The real question is in run blocking. The starting five must improve, especially at the point of attack, by getting penetration. That will not be easy against the front four of the Lions. The two best run blockers were backup guards Ryan Tucker and Fred Matua. Tucker will return after his 4 game suspension while Matua is fighting for a roster spot.
The new additions, Shawn Smith and Robaire Smith, are proving to be the right fit for Romeo Crennel's 3-4 scheme. They were able to consistently force the double from the Chiefs line which allowed the linebackers space and gave them angles to seal the inside run. It also freed up the outside backers by forcing protection inside.
Outside linebackers Kamerion Wimbley and Antwaan Peek must get into the face of the quarterback early and often if the Browns have any chance at taking the Lions out of their game plan. If Kitna has time, he will pick apart the secondary.
The hot player to watch is David McMillian. David is becoming Mr. August as he tears up preseason only to vanish during the regular season.
Competition could be heating up at the inside backer position as Andra Davis recovers from an injured ankle. The additional reps received by backup Leon Williams could be all it takes to move him into the starting role opposite D'Qwell Jackson. D'Qwell and Leon look to be well adjusted to the 3-4 and are no longer showing that slight hesitation that we saw last year. They see the hole and attack with aggression.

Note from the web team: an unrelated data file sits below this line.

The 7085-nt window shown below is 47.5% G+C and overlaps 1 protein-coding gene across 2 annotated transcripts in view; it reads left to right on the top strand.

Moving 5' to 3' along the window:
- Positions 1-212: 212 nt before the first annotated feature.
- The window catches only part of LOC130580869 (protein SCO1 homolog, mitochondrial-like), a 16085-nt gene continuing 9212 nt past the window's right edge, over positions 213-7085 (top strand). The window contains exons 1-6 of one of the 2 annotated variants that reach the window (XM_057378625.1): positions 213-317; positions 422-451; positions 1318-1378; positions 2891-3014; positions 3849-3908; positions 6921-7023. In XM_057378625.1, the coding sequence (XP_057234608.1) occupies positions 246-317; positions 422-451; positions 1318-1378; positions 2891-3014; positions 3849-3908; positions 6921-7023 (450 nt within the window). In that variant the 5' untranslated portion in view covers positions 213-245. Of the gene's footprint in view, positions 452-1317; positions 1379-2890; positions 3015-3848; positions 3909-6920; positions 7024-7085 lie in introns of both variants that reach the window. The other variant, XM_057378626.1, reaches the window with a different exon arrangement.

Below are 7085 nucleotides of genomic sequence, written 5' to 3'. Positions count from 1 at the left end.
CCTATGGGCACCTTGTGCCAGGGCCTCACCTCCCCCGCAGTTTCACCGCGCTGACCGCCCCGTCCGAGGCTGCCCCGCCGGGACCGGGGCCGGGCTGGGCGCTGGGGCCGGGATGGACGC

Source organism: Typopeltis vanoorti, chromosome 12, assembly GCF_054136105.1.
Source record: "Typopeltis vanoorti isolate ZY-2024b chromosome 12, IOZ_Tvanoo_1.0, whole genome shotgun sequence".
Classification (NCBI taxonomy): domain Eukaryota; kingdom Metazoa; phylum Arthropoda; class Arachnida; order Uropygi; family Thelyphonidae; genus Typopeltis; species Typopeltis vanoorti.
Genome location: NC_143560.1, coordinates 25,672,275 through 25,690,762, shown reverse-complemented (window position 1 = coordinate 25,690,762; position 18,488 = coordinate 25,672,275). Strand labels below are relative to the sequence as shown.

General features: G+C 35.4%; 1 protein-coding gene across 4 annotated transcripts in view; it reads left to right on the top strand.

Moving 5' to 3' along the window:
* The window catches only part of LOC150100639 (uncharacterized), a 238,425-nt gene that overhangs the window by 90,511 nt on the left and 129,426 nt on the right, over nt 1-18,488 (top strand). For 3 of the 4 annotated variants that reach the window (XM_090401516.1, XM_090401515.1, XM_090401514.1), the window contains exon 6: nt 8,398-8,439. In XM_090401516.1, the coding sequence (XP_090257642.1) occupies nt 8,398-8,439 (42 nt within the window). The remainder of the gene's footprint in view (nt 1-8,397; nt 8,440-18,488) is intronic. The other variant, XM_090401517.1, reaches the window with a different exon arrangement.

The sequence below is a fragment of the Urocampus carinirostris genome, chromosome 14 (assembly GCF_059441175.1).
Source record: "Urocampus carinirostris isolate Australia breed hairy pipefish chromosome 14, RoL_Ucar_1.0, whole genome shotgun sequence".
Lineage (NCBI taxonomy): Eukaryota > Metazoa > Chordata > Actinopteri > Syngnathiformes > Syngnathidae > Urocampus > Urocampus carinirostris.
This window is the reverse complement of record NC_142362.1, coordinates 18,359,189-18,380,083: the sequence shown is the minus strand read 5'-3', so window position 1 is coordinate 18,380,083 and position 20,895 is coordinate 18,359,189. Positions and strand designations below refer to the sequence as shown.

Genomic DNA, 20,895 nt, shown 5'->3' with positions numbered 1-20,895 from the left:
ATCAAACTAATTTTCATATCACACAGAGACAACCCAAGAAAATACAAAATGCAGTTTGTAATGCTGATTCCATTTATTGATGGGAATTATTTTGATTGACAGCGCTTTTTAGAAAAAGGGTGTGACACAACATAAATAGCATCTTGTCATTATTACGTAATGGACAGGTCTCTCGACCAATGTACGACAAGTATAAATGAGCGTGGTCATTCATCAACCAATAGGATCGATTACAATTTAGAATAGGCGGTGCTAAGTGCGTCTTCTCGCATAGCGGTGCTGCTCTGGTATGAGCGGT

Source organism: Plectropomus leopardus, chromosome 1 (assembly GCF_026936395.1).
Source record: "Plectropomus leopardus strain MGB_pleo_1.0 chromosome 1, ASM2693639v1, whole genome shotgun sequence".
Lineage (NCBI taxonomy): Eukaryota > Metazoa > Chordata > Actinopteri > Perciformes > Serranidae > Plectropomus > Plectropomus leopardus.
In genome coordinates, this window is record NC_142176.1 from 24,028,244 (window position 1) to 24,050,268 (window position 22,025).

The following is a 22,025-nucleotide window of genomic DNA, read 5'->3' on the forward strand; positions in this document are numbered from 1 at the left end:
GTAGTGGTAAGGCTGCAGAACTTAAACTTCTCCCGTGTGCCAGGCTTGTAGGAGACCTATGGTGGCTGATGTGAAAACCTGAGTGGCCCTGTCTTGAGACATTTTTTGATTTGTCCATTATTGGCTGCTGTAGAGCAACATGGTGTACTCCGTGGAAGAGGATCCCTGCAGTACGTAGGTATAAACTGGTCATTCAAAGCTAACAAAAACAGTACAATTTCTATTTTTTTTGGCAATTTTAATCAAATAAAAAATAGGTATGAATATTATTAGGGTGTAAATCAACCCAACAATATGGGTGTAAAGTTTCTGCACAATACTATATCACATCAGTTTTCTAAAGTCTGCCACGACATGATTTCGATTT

The Browns secondary will be in for one of the biggest challenges that they will face all season. Leigh Bodden is suffering from a sore ankle but should be ready for Saturday. Eric Wright will be targeted early and often as every opposing defense will look to take advantage of his inexperience. Daven Holly will receive a great deal of playing time as the number 3 corner as well as the nickel back. If the Browns can produce a pass rush, Kitna will put a few up for grabs and finding the ball is rapidly becoming Holly's bread and butter.
The safety combo of Sean Jones and Brodney Pool will be in for a tremendous test with the multiple receiver packages. They will be forced to cover the likes of Calvin Johnson in a one-on-one situation as well as provide over the top support to the corners as they attempt to corral Roy Williams and Mike Furry.
The heart of the Browns team is in special teams. If the Browns go anywhere this season they will need the same type of consistency they have shown with excellent coverage and big returns. The key battle is for the punt returner position. Syndric Steptoe was very hesitant last week although Dustin Colquit was notorious coming out of college for giving returners nightmares.